Compensation – This method focuses on the victim and can be given even when the perpetrators are dead, so it is potentially useful. And, unlike retribution it can be done vicariously – but it does require that cause is properly established. One simple example of compensation is insurance pay-out, reparation after sub-standard treatment by regulated industry such as medical services. The problem is what happens when the cause of an injustice is multifarious and hard to determine? Or the result of unintended consequences? This is especially difficult in putting right ancient wrongs.
Restitution – This is a form of justice that restores the state of affairs that existed before; one example she gave was of looted art taken by the Nazis being given back after WW2. However in many cases this is not possible. Restitution may be vicarious for ancient wrongs but only if it is symbolically adequate. For example it may be done by the heirs of wrongdoers who are symbolic of the wrongdoers. Prof. O’Neill suggested that it can be “a deep and important response”. One example she cited is in New Zealand or Canada – those given restitution may those who are of mixed descent now. For it to be symbolic there must be a common view of who represents the past victims.
Prof. O’Neill then outlined various types of what she termed “amending action” that leads to Rectificatory justice – this can be as simple as an apology and forgiveness, or other more symbolic of practical actions to restore relationships. It does not need to be monetary compensation or for boundaries to change hands but can can be actions that restore relationships between nations or within a state. She suggested that an apology both in personal life and in politics can be very effective – as long as the person apologising is the right person to be apologising.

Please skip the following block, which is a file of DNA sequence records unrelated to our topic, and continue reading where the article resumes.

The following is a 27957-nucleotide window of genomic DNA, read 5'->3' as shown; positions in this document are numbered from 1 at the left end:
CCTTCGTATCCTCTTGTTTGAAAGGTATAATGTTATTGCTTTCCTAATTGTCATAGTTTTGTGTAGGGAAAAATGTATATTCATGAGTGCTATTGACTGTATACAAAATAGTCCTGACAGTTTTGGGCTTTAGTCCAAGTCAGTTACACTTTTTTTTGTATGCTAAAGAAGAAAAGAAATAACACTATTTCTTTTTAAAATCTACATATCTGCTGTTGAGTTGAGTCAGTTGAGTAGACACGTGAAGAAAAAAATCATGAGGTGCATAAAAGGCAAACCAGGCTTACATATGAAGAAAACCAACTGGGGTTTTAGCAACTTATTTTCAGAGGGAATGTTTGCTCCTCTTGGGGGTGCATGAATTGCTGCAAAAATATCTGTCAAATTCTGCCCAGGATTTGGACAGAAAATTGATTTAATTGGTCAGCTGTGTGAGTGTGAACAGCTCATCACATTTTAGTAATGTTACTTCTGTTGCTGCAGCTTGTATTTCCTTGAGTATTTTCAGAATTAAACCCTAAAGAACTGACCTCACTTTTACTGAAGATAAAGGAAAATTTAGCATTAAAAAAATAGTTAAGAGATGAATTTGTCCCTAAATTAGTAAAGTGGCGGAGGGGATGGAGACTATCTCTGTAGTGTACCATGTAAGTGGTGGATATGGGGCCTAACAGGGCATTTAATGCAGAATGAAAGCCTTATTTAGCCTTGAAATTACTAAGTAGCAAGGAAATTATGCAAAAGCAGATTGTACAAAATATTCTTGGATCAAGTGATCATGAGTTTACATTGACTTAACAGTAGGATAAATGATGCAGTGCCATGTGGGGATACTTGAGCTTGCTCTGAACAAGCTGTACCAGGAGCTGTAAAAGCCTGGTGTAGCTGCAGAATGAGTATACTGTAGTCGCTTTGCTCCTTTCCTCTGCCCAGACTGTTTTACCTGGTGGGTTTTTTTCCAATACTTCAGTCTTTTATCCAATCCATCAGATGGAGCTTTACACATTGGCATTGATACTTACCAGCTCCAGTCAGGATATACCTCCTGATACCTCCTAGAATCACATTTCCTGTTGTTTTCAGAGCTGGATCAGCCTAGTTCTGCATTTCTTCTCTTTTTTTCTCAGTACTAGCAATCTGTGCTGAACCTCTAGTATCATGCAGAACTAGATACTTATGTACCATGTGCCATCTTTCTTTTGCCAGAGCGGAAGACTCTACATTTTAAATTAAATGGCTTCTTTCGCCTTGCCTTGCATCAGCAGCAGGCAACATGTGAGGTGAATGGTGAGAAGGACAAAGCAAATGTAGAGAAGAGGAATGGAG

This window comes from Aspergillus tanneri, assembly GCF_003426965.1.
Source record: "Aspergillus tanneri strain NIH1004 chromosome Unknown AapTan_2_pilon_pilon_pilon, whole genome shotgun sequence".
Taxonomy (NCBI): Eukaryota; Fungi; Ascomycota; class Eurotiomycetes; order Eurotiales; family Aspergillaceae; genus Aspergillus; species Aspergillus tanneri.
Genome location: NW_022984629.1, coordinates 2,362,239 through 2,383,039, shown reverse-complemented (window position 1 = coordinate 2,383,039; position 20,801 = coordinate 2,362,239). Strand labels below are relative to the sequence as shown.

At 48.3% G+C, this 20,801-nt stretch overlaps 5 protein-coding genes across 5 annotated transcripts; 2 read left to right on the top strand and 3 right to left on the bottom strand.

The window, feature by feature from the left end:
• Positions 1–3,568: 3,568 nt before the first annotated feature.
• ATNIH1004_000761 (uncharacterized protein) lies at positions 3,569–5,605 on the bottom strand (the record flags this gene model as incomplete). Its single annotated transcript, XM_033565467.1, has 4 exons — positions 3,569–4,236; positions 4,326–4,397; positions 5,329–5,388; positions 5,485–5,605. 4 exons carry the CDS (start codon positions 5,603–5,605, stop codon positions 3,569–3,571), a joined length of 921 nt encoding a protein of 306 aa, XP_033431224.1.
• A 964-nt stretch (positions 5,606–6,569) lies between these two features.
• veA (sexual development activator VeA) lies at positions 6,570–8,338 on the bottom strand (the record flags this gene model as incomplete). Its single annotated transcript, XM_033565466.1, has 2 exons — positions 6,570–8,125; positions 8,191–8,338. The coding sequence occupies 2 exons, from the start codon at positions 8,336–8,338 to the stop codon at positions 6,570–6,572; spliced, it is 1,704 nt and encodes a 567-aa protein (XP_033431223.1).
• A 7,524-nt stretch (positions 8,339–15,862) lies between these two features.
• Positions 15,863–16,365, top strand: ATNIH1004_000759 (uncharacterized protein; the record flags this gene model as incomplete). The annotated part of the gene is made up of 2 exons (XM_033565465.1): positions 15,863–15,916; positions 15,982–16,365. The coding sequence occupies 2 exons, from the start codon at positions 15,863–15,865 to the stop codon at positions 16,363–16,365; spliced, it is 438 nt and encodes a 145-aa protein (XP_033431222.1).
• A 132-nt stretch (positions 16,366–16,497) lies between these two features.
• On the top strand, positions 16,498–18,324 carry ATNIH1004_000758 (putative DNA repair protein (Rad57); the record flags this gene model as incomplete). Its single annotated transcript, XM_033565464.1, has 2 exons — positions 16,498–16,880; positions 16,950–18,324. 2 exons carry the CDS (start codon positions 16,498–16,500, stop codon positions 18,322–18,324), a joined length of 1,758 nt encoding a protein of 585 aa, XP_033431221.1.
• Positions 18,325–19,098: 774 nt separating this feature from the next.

The most effective Rectificatory Justice cases mix up these different methods of compensation and amending action – e.g. in South Africa at the Truth and Reconciliation Commission. But even this case was fraught with problems. These two can’t be spliced easily – She gave the example of the loss of sacred spaces; the sacred is beyond price and so offering money just adds insult to injury. They want the actual place or artefact back.
Prof. O’Neill did not try to suggest what should be done in any particular case and indeed in the questions afterwards she avoided getting embroiled in political cases such as Iraq. But all in all it was a very illuminating and thought provoking talk.
Questions that I had following the talk:
Another reason why governments seek justice is to deter others from doing the committing the same. Does Rectificatory Justice deter people or states from committing offences in the same way?
Who is the best judge that we have for Rectificatory Justice?
Does a symbolic apology count for anything in reality?
Does the apology made as part of amending action have to be heartfelt to be make it truly effective?